Interactive effects of soil moisture, vegetation canopy, plant litter and seed addition on plant diversity in a wetland community
Article first published online: 21 NOV 2003
Journal of Ecology
Volume 91, Issue 6, pages 976–986, December 2003
How to Cite
Xiong, S., Johansson, M. E., Hughes, F. M. R., Hayes, A., Richards, K. S. and Nilsson, C. (2003), Interactive effects of soil moisture, vegetation canopy, plant litter and seed addition on plant diversity in a wetland community. Journal of Ecology, 91: 976–986. doi: 10.1046/j.1365-2745.2003.00827.x
- Issue published online: 21 NOV 2003
- Article first published online: 21 NOV 2003
- Received 16 February 2003 revision accepted 7 July 2003
- leaf litter;
- plant community;
- seed addition;
- species interactions;
- species richness;
- vegetation canopy;
- water availability;
- 1We carried out a factorial experiment to examine how groundwater availability (low and high sites with intermediate or rare flooding), vegetation canopy, leaf litter and seed availability interacted to determine the species richness of a productive wet grassland community in Wicken Fen National Nature Reserve, Cambridgeshire, UK. Seeds of 18 species were added to half the plots in each of eight combinations of elevation, canopy and litter, and seedling emergence was observed for two growing seasons.
- 2Both individual and interactive effects on plant diversity and colonization were determined for all four examined factors. Interactive effects explained 41–63% of the total variation in both species richness and numbers of individuals growing from added seeds.
- 3Neither elevation nor vegetation canopy had significant individual effects on total species richness, but their interaction was significant. Litter addition limited seedling emergence at the low elevation but favoured it at the high elevation.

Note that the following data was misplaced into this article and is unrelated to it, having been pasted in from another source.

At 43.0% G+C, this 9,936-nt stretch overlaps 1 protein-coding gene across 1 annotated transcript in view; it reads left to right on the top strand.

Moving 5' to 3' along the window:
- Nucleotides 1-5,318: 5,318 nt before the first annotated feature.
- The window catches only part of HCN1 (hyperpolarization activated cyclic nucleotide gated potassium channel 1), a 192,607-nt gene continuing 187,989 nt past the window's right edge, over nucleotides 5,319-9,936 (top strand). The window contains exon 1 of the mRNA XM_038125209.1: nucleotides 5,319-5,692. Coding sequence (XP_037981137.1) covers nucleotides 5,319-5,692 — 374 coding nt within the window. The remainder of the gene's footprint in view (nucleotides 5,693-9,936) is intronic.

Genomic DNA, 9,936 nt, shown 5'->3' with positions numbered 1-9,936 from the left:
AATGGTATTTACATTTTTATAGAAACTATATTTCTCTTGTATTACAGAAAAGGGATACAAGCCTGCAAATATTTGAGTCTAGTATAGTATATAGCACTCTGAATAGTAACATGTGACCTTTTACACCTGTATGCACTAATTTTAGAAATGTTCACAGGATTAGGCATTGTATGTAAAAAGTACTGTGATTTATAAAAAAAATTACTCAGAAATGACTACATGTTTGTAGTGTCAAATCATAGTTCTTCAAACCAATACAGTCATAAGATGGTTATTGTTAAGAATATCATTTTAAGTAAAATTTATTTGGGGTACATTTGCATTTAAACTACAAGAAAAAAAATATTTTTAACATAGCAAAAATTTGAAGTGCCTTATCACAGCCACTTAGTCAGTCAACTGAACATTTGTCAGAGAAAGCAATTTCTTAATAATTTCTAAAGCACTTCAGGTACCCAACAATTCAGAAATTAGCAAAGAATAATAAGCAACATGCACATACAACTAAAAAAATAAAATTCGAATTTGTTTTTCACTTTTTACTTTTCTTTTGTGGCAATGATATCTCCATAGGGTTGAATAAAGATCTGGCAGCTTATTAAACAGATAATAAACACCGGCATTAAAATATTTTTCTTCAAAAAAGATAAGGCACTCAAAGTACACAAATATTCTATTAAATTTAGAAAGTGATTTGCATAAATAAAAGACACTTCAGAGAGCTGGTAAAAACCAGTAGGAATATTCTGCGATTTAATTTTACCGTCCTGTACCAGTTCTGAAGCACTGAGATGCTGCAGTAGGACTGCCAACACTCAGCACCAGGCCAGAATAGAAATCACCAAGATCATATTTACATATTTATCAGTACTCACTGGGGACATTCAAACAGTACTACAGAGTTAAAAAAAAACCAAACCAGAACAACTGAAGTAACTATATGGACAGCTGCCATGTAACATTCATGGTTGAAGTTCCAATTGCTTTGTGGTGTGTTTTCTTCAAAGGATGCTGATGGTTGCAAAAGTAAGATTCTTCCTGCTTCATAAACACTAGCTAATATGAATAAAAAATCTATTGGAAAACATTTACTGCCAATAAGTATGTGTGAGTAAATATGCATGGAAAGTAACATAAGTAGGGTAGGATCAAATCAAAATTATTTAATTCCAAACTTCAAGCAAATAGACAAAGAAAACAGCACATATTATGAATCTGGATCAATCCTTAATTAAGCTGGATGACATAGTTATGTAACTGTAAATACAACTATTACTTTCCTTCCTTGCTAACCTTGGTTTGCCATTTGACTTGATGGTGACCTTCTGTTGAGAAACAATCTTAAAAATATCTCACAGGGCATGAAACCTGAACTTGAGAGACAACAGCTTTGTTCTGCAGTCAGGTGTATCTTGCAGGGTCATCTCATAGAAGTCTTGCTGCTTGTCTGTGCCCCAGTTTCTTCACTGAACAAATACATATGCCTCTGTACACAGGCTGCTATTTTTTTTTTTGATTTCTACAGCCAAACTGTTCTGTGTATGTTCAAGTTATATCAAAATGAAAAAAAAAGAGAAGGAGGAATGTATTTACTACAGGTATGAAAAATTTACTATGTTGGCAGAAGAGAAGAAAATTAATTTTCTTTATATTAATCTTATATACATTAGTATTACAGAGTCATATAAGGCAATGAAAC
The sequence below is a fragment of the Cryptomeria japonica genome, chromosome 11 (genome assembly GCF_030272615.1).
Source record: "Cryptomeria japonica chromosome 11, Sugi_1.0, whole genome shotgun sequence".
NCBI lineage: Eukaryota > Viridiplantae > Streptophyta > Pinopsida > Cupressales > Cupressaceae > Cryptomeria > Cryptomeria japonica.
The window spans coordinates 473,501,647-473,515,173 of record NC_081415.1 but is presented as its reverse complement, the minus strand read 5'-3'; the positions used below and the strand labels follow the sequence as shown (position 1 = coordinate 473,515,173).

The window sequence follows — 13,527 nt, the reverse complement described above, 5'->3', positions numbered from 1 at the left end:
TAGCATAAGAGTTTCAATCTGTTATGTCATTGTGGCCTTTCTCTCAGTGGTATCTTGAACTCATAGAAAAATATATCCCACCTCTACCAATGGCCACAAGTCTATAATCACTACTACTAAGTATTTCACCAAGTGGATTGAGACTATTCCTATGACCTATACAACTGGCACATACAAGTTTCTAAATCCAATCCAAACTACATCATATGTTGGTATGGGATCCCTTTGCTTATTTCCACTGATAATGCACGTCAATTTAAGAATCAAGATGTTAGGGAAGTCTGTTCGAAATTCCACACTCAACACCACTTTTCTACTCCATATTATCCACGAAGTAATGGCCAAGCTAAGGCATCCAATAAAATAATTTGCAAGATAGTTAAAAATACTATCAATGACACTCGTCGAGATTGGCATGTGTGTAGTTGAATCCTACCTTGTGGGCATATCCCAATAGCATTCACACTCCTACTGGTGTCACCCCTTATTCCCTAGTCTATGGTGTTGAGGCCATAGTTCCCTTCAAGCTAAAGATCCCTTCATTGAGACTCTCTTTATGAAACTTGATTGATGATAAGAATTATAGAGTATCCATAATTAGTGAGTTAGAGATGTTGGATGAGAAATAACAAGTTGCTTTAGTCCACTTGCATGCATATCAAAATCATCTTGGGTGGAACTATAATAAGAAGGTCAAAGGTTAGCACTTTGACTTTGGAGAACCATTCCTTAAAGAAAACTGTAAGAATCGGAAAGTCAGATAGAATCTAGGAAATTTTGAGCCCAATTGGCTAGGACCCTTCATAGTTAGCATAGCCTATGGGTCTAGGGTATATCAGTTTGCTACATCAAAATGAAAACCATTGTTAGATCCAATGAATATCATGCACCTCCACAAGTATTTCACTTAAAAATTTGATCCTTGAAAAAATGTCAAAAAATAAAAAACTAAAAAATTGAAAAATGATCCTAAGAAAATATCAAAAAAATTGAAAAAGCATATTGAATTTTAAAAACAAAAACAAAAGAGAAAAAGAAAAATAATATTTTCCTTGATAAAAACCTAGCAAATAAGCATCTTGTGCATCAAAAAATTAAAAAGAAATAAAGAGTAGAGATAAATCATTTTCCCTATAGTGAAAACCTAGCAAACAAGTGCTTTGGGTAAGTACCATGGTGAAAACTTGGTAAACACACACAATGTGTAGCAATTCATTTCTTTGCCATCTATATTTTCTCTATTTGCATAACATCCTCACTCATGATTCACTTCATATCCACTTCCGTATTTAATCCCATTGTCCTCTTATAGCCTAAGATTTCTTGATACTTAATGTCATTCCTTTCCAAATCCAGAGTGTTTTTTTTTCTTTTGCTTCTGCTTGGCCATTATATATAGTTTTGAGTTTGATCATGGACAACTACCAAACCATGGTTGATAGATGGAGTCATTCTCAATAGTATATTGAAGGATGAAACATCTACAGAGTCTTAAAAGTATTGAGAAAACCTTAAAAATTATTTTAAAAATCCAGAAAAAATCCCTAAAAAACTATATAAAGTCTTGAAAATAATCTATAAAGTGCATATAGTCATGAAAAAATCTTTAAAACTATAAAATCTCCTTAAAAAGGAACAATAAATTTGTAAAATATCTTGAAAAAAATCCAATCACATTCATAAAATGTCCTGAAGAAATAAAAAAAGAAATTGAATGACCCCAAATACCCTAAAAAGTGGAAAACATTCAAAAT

- 4The relative importance of vegetation canopy and plant litter in affecting plant community composition varied with the community parameter considered (species richness or number of seedlings), elevation and stage of vegetation development. In general, plant litter was more important in determining species richness, whereas the vegetation canopy was more important in determining seed germination and seedling emergence. Plant litter was also more important than vegetation canopy at an early stage of vegetation development and at low elevation.
- 5Seed availability was the most important factor in determining overall species richness in the studied community. The influence of the local seed bank was very limited. Seedling emergence and seedling species richness were generally enhanced by lower elevation and seed addition, but depressed by vegetation and litter addition.
- 6The complex relationships observed have considerable implications for ecological modelling and ecosystem restoration. Manipulation of one factor may produce unexpected effects on other factors, which may induce a series of consequences for the whole community. Further knowledge on how natural communities are organized and maintained is needed to guide the management of ecosystems.